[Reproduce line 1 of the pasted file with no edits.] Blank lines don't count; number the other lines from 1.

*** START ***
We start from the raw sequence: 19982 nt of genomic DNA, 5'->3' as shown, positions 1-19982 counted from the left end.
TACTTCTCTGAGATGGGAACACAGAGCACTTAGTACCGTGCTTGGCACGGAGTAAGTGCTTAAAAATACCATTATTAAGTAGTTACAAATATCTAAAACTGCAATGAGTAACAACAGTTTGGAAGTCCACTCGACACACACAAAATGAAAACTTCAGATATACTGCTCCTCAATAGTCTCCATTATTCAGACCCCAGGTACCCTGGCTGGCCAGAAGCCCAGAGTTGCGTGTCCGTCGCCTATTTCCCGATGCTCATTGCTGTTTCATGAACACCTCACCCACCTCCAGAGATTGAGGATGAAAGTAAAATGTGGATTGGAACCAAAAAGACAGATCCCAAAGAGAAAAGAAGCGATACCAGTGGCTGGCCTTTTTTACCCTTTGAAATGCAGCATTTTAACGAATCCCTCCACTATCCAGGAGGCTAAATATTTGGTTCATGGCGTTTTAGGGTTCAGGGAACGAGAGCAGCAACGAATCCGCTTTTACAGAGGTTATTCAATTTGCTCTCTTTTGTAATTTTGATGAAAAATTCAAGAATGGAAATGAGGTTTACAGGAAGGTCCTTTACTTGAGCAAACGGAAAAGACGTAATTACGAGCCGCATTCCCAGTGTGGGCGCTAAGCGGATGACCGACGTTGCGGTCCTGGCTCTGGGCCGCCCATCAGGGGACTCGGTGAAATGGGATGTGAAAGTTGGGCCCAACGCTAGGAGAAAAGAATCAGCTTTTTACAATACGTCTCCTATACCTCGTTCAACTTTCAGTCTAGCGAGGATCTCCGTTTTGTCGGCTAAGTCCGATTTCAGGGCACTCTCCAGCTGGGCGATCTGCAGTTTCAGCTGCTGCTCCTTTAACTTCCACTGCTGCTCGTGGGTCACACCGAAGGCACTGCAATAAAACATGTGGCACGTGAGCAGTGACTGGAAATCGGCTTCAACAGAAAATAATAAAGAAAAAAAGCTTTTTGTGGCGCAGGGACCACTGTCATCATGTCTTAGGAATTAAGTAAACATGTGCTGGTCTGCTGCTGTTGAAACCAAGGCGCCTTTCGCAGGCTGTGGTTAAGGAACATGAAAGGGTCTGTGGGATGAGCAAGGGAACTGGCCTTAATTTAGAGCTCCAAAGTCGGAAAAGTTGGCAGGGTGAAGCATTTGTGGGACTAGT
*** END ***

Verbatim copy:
We start from the raw sequence: 19982 nt of genomic DNA, 5'->3' as shown, positions 1-19982 counted from the left end.